My OR exprience (operating room)

  1. Hello everyone. This week me and another nursing student get our turn in the OR. After one day of being in the OR I can say that it is defintely not anything I will be going into as a nurse.

    It was really interesting to see the procedures. I got to see a partial nephroectomy (not sure if I spelled that right) which is for those who can't tell what I am trying to spell removal of the kidney (part of it anyway). I also seen a couple of other procedures. It was not so much the procedures that got to me. It was the fact that IT was so cold. I was so cold I could not stop shaking no matter how hard I tried. After I left I got in my car I was still so cold I had to turn the heat on in my car and today it is almost 80 degrees outside where I live. Also I can't do OR because it will bore me. I am the type that want the patient interaction and in the OR I don't feel you get enough of that. I guess everything is not for everyone.

    On the positive side I got to put my first foley cath in. It was a male patient and he was sleep before I put it in. The OR tech looked up at me and thought I touch my first glove on the non-sterile part with my bare hand before getting all the way on the nurse did not think so and neither did I but I changed anyway for the techs peace of mind and to be sure anyway. The nurse said I did a good job putting in the cath but she told me to relax a little patient will be fine. She told me that because she said I was not getting a firm hold of his you know what and she told me don't be afraid to grab it.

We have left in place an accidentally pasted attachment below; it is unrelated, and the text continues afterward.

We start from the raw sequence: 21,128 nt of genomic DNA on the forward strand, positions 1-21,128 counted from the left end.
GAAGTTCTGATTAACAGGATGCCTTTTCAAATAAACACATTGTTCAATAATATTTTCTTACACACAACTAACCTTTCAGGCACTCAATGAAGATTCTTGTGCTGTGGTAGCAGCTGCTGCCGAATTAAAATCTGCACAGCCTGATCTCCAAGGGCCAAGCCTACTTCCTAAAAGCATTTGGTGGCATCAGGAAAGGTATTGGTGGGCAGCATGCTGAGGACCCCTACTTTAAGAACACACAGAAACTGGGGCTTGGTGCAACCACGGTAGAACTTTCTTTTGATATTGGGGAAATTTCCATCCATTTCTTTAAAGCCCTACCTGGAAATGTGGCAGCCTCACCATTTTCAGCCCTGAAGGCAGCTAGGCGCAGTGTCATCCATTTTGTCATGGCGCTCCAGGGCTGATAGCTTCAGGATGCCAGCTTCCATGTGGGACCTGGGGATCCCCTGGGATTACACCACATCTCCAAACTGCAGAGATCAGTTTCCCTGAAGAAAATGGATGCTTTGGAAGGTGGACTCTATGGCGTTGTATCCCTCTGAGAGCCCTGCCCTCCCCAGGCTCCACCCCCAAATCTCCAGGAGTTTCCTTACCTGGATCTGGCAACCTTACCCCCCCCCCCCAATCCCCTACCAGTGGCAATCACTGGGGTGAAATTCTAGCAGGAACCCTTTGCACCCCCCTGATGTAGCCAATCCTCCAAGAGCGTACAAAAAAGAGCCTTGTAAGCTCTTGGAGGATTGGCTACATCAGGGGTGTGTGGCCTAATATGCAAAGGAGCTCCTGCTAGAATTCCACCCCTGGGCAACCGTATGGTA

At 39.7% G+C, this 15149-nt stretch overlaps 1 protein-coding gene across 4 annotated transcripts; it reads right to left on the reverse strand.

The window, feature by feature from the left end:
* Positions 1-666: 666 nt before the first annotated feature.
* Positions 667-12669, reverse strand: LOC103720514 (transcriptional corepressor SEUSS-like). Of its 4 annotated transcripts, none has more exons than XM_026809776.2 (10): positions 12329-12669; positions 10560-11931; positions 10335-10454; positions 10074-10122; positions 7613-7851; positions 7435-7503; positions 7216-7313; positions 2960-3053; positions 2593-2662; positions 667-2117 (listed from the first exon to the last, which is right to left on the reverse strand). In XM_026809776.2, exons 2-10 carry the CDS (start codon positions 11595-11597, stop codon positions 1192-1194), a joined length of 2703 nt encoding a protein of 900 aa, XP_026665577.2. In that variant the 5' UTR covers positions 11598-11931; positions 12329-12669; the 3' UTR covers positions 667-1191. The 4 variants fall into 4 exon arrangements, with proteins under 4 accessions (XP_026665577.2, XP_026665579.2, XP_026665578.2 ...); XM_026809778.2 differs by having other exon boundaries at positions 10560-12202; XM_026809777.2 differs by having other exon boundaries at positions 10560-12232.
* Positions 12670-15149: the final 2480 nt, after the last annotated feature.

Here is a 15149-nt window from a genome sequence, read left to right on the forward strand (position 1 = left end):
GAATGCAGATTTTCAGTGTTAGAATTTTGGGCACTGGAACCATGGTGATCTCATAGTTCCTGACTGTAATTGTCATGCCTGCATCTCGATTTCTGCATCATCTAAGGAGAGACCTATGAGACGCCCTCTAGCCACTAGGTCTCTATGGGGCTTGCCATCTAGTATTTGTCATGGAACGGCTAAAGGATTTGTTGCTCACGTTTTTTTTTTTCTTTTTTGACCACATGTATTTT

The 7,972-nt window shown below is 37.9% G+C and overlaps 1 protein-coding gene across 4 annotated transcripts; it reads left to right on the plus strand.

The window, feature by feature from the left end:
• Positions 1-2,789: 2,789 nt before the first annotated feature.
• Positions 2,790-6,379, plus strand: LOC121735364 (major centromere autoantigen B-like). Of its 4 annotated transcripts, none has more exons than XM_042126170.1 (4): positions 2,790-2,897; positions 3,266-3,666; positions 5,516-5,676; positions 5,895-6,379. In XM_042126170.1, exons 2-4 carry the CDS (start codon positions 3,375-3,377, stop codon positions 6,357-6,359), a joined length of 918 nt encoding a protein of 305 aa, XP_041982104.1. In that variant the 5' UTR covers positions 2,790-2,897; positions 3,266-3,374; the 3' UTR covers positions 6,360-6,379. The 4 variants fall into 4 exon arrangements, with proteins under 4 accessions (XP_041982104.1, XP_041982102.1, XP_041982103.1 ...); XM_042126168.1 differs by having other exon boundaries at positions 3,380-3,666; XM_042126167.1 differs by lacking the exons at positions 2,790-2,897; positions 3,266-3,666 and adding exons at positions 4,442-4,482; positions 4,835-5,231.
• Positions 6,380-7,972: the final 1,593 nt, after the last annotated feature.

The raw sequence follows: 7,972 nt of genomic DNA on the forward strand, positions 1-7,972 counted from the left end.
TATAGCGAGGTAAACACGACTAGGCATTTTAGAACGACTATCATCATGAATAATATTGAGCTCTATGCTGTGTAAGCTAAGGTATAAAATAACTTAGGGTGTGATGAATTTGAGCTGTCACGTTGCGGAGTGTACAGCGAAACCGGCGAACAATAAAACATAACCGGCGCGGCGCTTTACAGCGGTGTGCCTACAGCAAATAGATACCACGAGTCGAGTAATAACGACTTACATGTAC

I don't know why I am like that putting a cath in a male or dealing with the male genital is the only thing that really bothers me. I wish it wouldn't. Or else I am not going to be a good nurse if it keeps bothering me.

    Well got to go study for a pharmacology test I have coming up friday.

    Take care
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  2. 7 Comments

  3. by   studentcaroline
    A couple of weeks ago at clinical, I also obseved in the OR, and it was freezing!! It was so cold in there, and I was shivering! I put on lab jacket from the OR. Anyway, it is definitely cold! As far as the boring part goes, I enjoyed it. I can see what you mean in that it's the same old routine day in and out, as far as procedure pretty much goes, but I liked seeing the different procedures done, but I also would like to know a little bit about the history of the patient like why they're having the procedure done, and what their medical history has been like and things like that. Just thought I'd reply to your OR experience, since I just did that too! Now, I have to study for a mother/baby test tomorrow!! Yikes!
  4. by   KC CHICK
    Yes, it gets cold at work....only if I'm standing around (which isn't for very long.) Most of the time I have to take my jacket off because I get too hot from all the running I do. (yep, even w/the temp in the 60's)

    I'm wondering if your clinical 'experience' started after the pt went under anesthesia, or, if you followed the circulator to get the patient. In my experience, the TIME of patient interaction is very short. However, the QUALITY of the interaction, and the impact that a circulating nurse can make, is incredible. You see, these patients can be the most SCARED patients that you can ever interact with. They know what's coming, have not been able to sleep the night before....let alone days before, and some even think that they will not live through their procedures.